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“Nana…” you think. “Why am I suddenly recalling my gran?”

Then you recall the big lilac bushes in her backyard.

We’ve heard it all before: scent triggers memory. But just how does it work?

Scent -> Emotion

Last week, we talked about the power of our sense of smell. And perhaps this power is one of the reasons why scent triggers emotion and memory recall.

Consider ads for body fragrance, perfume, or scented products. Marketing specialists know that scent triggers certain emotions and, thus, attracts consumers to particular fragrances. And so, they bank on that.

The scent of nostalgia at Christmas -> buy a pine-scented candle.

The scent of joy in the summer -> a citric body spray will do the trick.

The scent of love/romance -> try something dusky and mysterious, like sandalwood.

Some fragrances serve as aphrodisiacs, others trigger positivity, and some even trigger productivity.

This association between fragrances and emotion is what may provoke recollections and vivid memories.

How Does It Work?

Here’s how:

  • The nose has olfactory receptors that are linked to the limbic system, which is the seat of emotion in the brain.
  • These smell sensations travel to the cortex, which is the seat of cognitive recognition.
  • Recognition only sparks after the depths of our brains have been ignited, so after feeling a certain emotion from a scent, it usually takes a moment for cognition and memory to catch up.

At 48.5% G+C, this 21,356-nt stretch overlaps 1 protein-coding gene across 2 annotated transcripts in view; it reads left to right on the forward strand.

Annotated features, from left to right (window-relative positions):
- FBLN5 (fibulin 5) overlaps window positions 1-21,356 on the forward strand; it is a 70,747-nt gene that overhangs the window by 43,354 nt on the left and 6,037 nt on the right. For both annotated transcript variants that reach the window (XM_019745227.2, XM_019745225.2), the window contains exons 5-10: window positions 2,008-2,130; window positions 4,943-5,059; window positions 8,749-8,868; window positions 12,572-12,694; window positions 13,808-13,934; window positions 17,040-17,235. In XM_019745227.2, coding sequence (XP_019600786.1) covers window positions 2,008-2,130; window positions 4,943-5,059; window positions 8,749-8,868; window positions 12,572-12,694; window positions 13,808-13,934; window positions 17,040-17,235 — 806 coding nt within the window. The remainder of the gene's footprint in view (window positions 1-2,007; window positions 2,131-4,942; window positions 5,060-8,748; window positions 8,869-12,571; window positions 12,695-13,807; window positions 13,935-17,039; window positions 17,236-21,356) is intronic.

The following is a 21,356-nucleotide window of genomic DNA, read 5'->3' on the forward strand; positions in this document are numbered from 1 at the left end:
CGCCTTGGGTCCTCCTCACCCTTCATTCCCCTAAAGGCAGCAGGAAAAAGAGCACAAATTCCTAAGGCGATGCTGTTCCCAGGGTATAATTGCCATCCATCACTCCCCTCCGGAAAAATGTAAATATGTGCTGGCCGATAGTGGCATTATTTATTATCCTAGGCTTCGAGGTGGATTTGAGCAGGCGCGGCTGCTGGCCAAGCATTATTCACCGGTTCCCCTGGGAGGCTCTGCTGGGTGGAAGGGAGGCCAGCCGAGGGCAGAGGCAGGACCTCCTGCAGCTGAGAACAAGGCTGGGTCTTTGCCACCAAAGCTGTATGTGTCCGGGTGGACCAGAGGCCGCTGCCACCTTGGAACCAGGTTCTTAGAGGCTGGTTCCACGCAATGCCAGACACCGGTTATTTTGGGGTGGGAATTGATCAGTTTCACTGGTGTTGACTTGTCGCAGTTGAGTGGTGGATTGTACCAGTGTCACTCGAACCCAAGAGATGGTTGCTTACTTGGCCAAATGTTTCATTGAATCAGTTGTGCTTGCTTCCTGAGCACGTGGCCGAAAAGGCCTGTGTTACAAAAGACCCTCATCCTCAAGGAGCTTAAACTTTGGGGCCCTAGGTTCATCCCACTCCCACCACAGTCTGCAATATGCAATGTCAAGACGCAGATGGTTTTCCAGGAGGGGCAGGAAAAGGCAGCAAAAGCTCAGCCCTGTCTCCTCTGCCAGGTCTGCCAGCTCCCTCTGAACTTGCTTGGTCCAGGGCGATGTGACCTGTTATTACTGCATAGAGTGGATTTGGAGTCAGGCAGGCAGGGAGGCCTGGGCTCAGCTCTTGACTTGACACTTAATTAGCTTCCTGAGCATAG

Why Don’t We Value Smell?

So, if our sense of smell is so powerful, why don’t we value it as much as, say, sight or touch or hearing.

During the 18th and 19th century, scientists and philosophers revalued the senses. The period’s elite believed sight to be the most important sense, the most civilized. The superior sense, if you will.

Sight was based on reason, while smell was considered of a lower order. According to Katie Fox’s The Smell Report, published by the Social Issues Research Center, smell was considered:

“a primitive, brutish ability associated with savagery and even madness.”

The culture of the time drew the link between smell and emotion and believed that this connection threatened the rational detachment that was in vogue.

This strange view of smell has impacted culture’s relation to it, especially when it comes to language. We’ll talk more about that next week.